ROI for Public Colleges and Universities: Graduates

By 2020, 75 percent of all jobs will require a college education, according to the U.S. Department of Labor. Yet state and local funding for public postsecondary education has been in a free fall. Repeat: states need more college graduates for in-state employers, and public colleges and universities need more public funding. Evaluating these two problems side by side has led governors and state education officials to implement a 30-year-old idea called performance-based funding — in a new way.

“Governors want to know if they are getting the maximum possible return on investment (in the form of college graduates) on dollars put into higher education,” says Travis Reindl, program director, Postsecondary Education, with the Washington, DC-based National Governors Association Center for Best Practices. “Performance-based funding may help produce an appropriate ROI.

What Is Performance-based Funding?
“By definition performance-based funding awards money to colleges and universities in return for specified levels of performance on basic metrics, which might be graduation rates, student retention rates, job placement rates, numbers of degrees awarded, or some other important end result,” Reindl says.

A key performance-based funding consideration involves the kind of money the state will dispense, continues Reindl. Is it core money for core programs, or is it supplemental money paid on top of what the government normally provides?

For most of their 30-year history, performance-based funding programs have provided supplemental funding totaling only about 2 to 6 percent of an institution’s overall budget. Studies have shown that such small programs don’t boost performance very much, if at all.
 
“Today, however, states are implementing performance-based funding programs that affect core funds — the money for basic service,” Reindl says. “Arkansas, for instance, plans to base the award of one-quarter of the funds to postsecondary institutions on performance funding goals. That’s a different scenario than in the past.”

Tennessee, Ohio, and Pennsylvania are also moving to performance-based funding programs that will affect major percentages of core-funding.

The Tennessee Performance

Tennessee implemented the first performance-funding program in the U.S. in 1979 and has a long history with the technique. Until last year, however, the percentage of funds tied to performance was a miniscule 5.45 percent.

In 2010, Tennessee made major changes in its approach to performance funding by passing the Complete College Tennessee Act. Under this legislation, state education officials may award up to 80 percent of unrestricted college and university funds on the basis of performance.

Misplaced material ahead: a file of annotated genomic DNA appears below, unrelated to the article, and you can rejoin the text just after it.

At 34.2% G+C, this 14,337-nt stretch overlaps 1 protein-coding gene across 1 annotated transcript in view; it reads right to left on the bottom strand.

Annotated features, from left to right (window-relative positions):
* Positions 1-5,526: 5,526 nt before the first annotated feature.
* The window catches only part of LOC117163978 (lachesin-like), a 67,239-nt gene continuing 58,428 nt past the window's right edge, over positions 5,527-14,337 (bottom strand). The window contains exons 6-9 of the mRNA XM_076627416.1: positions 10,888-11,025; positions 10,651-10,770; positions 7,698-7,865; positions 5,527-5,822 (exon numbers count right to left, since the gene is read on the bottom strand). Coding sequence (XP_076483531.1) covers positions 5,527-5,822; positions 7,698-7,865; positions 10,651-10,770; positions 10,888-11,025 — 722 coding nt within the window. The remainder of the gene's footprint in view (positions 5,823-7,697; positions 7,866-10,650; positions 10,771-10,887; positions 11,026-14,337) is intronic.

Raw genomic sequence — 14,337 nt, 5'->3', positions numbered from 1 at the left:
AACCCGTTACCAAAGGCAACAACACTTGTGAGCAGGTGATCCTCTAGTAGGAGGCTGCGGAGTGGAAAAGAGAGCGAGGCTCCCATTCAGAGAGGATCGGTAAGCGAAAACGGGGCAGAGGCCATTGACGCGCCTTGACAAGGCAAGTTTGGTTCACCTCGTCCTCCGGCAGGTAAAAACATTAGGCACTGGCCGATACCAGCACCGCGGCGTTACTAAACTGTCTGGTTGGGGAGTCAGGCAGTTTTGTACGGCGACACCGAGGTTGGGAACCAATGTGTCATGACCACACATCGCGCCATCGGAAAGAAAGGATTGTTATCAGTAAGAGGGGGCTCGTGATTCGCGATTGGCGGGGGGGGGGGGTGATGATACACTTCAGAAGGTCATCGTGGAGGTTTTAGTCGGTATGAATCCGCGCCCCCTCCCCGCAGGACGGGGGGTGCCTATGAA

Unrestricted funds account for one-third to one-half of public postsecondary institutional budgets. This funding comes on top of the 5.45 percent of performance funding already in postsecondary budgets.

According to the Center for American Progress, an independent, nonpartisan educational policy think tank, Tennessee will measure the performance of its two- and four-year postsecondary institutions by tracking student retention, graduation rates, and success in remedial courses.

The Tennessee system also offers a premium of up to 40 percent for students receiving Pell Grants and for adult educational program enrollments.

While it is too early to tabulate and evaluate results, Tennessee officials say they are optimistic about the program.

The Ohio Model
Ohio recently scrapped a performance-based funding system that provided small amounts of supplemental funding, says the Center for American Progress. The new model, which will affect core funding, began this year as the state tied 5 percent of its higher education budget to performance. The percentage will increase over the next three years and top out at 30 percent in 2015.

Formulas allocate money by measuring course completions and graduations. Formulas also award funding to schools that show good results for so-called “at-risk students,” which are defined as economically disadvantaged and in need of remedial education before taking on a postsecondary curriculum.

In the first year of the program, institutions didn’t receive or lose funding based on performance. Instead, the state provided each with a report illustrating how the new program would have affected funding.

Pennsylvania Has a Different Plan
Pennsylvania reserves 8 percent of its postsecondary education budget for distribution based on performance. In 2012, the Commonwealth will distribute approximately $36M to schools that reach goals set by the Department of Education. There are 10 benchmarks, including graduation rates, retention, and faculty productivity. To receive a share of the funds, a school must meet all 10 goals.

Having implemented the program in 2000, Pennsylvania does have results. Throughout the 12 years, the program has been at work, postsecondary institutions have boosted graduation rates by 10 percent. In addition, retention rates for Hispanic students have risen by 15 percent.

“Performance funding is where a lot of the action is today,” Reindl says. “About half the states have implemented some form of performance funding, are preparing to implement a system, or are talking seriously about it.”

As the Tennessee, Ohio, and Pennsylvania approaches illustrate, states that have implemented programs are by and large taking different tacks. As results begin to arrive, look for a couple of models to excel and pave the way to a more efficient and productive system of public postsecondary education.

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